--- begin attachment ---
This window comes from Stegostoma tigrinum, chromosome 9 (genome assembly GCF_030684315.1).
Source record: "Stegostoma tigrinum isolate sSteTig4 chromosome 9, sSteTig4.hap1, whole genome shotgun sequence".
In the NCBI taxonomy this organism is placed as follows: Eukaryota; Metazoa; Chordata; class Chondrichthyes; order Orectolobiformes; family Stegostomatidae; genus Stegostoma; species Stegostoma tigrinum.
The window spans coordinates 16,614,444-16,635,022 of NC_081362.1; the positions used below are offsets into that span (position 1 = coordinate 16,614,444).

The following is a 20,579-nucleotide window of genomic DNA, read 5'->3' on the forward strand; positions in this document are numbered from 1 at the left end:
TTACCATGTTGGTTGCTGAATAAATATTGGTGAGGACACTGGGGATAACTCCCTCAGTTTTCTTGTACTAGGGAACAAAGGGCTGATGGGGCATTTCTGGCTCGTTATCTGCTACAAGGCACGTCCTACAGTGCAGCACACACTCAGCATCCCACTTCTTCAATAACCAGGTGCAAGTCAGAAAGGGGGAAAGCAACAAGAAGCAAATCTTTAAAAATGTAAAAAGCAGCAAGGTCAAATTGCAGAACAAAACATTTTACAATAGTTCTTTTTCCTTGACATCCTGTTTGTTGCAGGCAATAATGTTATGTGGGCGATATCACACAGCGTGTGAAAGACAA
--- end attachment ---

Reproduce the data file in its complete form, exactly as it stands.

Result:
This window comes from Stegostoma tigrinum, chromosome 9 (genome assembly GCF_030684315.1).
Source record: "Stegostoma tigrinum isolate sSteTig4 chromosome 9, sSteTig4.hap1, whole genome shotgun sequence".
In the NCBI taxonomy this organism is placed as follows: Eukaryota; Metazoa; Chordata; class Chondrichthyes; order Orectolobiformes; family Stegostomatidae; genus Stegostoma; species Stegostoma tigrinum.
The window spans coordinates 16,614,444-16,635,022 of NC_081362.1; the positions used below are offsets into that span (position 1 = coordinate 16,614,444).

The following is a 20,579-nucleotide window of genomic DNA, read 5'->3' on the forward strand; positions in this document are numbered from 1 at the left end:
TTACCATGTTGGTTGCTGAATAAATATTGGTGAGGACACTGGGGATAACTCCCTCAGTTTTCTTGTACTAGGGAACAAAGGGCTGATGGGGCATTTCTGGCTCGTTATCTGCTACAAGGCACGTCCTACAGTGCAGCACACACTCAGCATCCCACTTCTTCAATAACCAGGTGCAAGTCAGAAAGGGGGAAAGCAACAAGAAGCAAATCTTTAAAAATGTAAAAAGCAGCAAGGTCAAATTGCAGAACAAAACATTTTACAATAGTTCTTTTTCCTTGACATCCTGTTTGTTGCAGGCAATAATGTTATGTGGGCGATATCACACAGCGTGTGAAAGACAA